What does China get in return? Two things. One, China will get to expand its information space by accumulating lots of data from digitisation of these nations for e-commerce. In AI-backed commerce, data advantage would minimise outside competition for Chinese industries for better trade with these nations.
And two, since prosperity and security of a nation are indivisible, China has offered cooperative security to these nations. So, there would be more military-to-military cooperation between the PLA and these nations' militaries. It is not difficult to extrapolate things a decade hence. The two militaries would likely have exercised together; with Chinese arms sales to them, there would be interoperability (ability to fight together) to secure joint assets on land and exclusive economic zones of these nations. This would lead to the PLA Air Force and PLA Navy assets with consent of nations concerned coming to that country’s ports and harbours.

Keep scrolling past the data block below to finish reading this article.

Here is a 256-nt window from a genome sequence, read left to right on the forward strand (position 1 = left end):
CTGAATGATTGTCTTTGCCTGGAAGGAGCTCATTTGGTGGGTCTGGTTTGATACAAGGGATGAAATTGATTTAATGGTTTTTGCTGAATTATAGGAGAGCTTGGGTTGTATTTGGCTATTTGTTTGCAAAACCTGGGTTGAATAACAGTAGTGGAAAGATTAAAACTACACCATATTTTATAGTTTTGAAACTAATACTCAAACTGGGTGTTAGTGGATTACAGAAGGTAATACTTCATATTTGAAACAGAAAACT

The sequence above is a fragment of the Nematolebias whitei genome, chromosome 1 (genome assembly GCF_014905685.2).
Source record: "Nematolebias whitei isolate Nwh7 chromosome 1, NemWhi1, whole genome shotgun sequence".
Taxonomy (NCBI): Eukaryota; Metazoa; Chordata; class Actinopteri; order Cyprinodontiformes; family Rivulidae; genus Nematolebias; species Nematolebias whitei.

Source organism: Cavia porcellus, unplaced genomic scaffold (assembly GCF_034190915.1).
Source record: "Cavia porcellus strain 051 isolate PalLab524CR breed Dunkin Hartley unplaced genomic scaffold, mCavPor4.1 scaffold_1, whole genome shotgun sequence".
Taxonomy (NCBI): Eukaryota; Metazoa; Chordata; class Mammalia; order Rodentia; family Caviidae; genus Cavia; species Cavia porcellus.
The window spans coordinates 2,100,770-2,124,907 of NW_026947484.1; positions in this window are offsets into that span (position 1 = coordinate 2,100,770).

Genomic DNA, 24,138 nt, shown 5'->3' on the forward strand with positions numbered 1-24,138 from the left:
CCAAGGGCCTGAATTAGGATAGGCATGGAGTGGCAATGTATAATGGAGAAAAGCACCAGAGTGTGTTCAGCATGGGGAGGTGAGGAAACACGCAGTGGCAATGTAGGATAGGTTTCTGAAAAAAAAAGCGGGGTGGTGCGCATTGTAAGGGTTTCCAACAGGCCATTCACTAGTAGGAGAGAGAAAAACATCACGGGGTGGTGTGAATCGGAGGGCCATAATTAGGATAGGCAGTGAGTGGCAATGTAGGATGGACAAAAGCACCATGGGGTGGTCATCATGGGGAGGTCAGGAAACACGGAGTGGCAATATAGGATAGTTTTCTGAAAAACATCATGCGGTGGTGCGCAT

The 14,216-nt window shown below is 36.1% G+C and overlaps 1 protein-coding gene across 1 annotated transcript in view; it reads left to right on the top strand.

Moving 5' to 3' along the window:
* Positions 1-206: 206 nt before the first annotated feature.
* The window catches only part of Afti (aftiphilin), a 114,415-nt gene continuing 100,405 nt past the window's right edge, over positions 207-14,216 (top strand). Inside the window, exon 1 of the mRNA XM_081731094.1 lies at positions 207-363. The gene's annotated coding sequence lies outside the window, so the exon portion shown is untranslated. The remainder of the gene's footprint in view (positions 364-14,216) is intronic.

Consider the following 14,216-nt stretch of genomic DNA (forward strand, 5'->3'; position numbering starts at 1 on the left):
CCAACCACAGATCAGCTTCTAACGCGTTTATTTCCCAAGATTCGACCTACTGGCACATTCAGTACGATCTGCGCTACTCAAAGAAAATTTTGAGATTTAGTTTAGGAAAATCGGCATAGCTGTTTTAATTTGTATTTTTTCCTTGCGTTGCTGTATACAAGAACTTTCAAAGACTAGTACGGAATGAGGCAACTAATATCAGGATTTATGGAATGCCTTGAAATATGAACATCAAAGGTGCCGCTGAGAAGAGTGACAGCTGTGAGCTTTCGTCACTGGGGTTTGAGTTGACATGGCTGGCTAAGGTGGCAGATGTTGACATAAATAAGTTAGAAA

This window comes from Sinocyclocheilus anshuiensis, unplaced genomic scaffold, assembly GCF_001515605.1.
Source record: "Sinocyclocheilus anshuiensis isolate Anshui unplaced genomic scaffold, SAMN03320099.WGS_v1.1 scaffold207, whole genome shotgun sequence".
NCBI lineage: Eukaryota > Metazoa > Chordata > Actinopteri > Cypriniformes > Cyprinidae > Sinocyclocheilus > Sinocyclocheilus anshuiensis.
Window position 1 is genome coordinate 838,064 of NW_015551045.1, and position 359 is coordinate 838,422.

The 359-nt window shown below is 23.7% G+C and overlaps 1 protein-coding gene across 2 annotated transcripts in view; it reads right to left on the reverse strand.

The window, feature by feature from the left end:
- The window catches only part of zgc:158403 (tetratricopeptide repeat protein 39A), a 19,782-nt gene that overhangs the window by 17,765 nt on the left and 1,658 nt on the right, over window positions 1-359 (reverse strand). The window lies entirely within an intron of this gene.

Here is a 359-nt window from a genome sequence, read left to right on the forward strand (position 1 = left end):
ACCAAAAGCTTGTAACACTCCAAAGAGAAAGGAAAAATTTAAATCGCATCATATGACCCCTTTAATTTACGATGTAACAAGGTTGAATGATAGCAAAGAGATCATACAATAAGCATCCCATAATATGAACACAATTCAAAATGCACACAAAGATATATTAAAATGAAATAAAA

All this is real. With India (and Bhutan) not having joined the BRI, it would not be an encirclement of India by China. It would instead be India's strategic irrelevance in its own neighbourhood. Worse, military threats to India would increase exponentially.
Let's consider the US led Indo-Pacific narrative. This, unfortunately, is still a concept without roadmap and means to fulfil it. It came late in the day, on May 30, 2018, when the US announced the change of name of its Pacific Command to US Indo-Pacific command. This was done after the Trump administration suddenly withdrew from the Trans-Pacific Partnership (TPP) on which the Obama administration had worked for six years. The TPP had two clearly defined components — military (called rebalancing) and development. Japan, a US ally and member of the TPP, was unhappy with the Trump administration's hasty move.